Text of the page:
I would love to direct Farhan, says Karan Johar
Karan Johan and Ronnie Screwvala's production houses have tied up.
Karan Johan and Ronnie Screwvala's production houses have tied up.
Karan Johar likes to do things in style. Which is why he can turn even a drab press conference into an entertaining yet insightful interaction. Announcing the much anticipated tie-up between Johar's Dharma Productions and Ronnie Screwvala's UTV Motion Pictures, both Karan and Ronnie were amused at how everyone except them seemed to know the modalities of the deal.
Speaking on the deal, UTV CEO Ronnie Screwvala said, "Apart from being a one-man PR vehicle, Karan Johar represents the changing face of Bollywood. His films have a universal emotional connect, packaged with new age promotional strategies".
Screwvala added that the two-film deal included theatrical, satellite and home video rights. "We need to come to terms with the fact that today, theatrical business constitutes only a small part of a film's total revenue. Which is why you can't label any film as a hit or flop in its opening weekend.
Movies such as Oye Lucky! Lucky Oye! have received an exceptional response on satellite and DVD. It's the audience which decides where they want to view a movie". He said Karan Johar had tremendous understanding of the audience's pulse and would play an important role in UTV's brand building over a long-term period.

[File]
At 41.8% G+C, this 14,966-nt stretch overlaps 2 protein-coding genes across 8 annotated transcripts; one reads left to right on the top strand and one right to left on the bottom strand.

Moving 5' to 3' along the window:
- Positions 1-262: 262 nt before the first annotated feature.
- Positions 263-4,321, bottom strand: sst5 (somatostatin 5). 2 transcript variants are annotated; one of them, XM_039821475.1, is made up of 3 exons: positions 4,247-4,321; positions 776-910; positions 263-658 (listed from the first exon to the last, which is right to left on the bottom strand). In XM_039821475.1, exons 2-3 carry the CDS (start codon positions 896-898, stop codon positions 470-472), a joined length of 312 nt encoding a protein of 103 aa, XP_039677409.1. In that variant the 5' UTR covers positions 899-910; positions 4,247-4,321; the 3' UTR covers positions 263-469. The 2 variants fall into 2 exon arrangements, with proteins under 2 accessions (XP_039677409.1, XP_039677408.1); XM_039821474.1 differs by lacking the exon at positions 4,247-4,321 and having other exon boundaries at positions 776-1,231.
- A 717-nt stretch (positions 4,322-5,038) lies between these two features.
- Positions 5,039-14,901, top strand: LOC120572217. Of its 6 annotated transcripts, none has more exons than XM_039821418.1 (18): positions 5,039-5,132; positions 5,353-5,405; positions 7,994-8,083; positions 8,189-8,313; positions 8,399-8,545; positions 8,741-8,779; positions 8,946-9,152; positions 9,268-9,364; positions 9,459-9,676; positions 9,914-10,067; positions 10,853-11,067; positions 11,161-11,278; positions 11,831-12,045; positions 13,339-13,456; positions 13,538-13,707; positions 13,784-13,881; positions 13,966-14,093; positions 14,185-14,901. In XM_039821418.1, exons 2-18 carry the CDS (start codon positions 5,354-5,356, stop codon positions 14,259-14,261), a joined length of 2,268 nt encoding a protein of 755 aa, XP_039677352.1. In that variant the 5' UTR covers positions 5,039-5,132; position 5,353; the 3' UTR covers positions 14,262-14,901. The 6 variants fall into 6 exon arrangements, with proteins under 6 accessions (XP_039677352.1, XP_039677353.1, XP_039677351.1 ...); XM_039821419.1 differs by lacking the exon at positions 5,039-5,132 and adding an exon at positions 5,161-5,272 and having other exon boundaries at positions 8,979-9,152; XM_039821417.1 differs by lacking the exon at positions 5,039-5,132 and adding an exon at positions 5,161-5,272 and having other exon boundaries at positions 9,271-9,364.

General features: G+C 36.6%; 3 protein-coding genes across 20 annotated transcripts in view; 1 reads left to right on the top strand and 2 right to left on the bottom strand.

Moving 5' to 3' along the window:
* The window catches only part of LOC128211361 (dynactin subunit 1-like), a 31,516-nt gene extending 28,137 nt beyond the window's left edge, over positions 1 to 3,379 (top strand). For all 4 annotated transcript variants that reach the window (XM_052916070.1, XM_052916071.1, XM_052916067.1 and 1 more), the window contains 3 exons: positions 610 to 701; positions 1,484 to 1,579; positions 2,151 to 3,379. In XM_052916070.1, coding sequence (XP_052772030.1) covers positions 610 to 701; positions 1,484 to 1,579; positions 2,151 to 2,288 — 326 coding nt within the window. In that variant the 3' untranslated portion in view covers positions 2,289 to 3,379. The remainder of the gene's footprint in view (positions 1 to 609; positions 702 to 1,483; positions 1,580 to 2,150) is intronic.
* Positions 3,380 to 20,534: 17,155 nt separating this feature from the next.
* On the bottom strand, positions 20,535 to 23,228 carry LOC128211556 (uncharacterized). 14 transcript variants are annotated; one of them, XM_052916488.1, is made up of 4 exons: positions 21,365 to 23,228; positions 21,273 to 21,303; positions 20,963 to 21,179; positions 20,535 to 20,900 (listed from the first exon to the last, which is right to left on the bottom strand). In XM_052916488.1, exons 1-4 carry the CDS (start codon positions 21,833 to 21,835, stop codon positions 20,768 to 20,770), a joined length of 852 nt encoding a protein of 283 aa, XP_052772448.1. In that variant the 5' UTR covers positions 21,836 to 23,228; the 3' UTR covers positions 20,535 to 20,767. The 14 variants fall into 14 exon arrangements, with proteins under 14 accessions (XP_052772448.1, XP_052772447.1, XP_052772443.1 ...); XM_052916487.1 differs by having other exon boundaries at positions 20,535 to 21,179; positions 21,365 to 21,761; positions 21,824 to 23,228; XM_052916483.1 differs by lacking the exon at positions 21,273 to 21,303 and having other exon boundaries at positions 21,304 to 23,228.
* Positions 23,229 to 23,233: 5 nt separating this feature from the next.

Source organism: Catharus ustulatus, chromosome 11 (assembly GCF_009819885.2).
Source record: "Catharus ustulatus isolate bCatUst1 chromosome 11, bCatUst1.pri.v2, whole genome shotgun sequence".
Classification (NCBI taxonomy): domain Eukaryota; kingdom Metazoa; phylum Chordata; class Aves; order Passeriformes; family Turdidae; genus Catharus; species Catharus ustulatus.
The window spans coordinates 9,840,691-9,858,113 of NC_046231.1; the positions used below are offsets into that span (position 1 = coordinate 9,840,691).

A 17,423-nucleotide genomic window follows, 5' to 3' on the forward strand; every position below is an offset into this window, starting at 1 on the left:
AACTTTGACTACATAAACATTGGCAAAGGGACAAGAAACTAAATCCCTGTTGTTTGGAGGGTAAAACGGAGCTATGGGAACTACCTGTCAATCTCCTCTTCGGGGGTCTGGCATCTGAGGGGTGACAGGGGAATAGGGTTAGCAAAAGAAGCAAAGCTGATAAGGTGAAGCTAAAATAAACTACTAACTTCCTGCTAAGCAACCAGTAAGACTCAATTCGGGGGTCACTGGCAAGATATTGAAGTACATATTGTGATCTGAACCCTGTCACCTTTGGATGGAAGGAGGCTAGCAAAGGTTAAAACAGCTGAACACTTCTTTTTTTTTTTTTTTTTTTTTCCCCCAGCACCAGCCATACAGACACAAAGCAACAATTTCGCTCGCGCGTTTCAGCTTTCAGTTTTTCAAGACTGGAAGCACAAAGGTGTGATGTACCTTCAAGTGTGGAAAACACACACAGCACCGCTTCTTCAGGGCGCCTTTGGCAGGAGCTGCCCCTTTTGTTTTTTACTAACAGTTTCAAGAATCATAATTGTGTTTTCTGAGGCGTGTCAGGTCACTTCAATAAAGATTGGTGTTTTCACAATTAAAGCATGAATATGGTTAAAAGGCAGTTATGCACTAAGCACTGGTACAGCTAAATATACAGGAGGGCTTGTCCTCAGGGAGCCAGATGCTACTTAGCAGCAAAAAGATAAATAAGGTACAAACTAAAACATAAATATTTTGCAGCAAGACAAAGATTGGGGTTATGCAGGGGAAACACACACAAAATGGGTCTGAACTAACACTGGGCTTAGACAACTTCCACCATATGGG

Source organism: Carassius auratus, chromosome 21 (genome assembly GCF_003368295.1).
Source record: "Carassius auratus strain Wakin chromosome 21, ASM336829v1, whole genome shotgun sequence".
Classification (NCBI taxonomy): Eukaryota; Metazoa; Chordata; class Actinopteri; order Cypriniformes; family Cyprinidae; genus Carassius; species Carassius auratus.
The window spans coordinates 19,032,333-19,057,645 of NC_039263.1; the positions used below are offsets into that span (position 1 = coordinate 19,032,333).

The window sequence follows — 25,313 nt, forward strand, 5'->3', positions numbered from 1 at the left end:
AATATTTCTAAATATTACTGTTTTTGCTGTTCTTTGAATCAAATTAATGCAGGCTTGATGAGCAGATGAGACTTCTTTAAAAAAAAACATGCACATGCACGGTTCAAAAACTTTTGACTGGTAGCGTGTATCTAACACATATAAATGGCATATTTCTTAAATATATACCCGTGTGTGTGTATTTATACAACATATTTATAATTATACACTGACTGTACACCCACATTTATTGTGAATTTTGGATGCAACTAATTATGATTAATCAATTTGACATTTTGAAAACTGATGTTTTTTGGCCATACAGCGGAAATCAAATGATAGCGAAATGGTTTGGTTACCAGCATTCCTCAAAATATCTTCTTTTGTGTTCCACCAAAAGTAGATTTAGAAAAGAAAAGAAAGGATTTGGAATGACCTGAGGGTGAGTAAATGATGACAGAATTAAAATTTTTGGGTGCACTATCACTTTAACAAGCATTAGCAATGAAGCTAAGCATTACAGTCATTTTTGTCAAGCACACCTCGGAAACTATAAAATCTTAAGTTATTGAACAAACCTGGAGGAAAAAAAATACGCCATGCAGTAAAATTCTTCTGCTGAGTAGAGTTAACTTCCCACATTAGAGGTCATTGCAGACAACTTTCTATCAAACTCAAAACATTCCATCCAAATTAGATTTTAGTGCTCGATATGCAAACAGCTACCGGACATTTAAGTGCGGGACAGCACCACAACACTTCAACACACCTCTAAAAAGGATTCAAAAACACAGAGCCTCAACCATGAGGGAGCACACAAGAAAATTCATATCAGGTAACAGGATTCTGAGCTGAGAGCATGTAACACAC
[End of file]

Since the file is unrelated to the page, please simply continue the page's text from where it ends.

But what did the man in the middle of all this action have to say about this? Seen as a Yash Raj loyalist and a part of the industry's elite camp, Johar's decision has caused a lot of speculation in the media. In a one-on-one chat this is how he defended himself…
Why this sudden need to look for corporate tie-ups?
My father was a producer who believed in the 'one film at a time' policy. I did the same for a couple of years. But in today's times it is not feasible for a banner to produce only one film in 2-3 years. Ronnie and I have been a part of several common forums and have been in touch for nearly a decade. Unlike other corporate giants, Ronnie has an inherent passion for cinema and a certain sense of creativity. So it was just a matter of time before we would work together. It's not only a monetary tie-up; it's a creative alliance.
But the obvious question would be, why have you moved out of Yash Raj? Are you being smart by separating business and friendship?
Smart and me? It's very kind of you, but I am anything but smart. If I were smart I would have kept my production costs under check. Yash Raj Films has given the industry a huge hit with Rab Ne Bana Di Jodi and now they want to go back to their first love i.e. production and direction. Which is why they have put a break on their distribution business. So it was a mutual decision to look for another partner, as I have quite a few films in the pipeline. To set the record straight, Adi has himself read both the scripts that UTV is distributing and was aware of this deal from day one. Yash Raj is my family and I can never break ties with them. It would be like breaking away from a parent.
Is it because you can't leverage the true value of your films with them? With Ronnie you can quote the astronomical sums for your movies?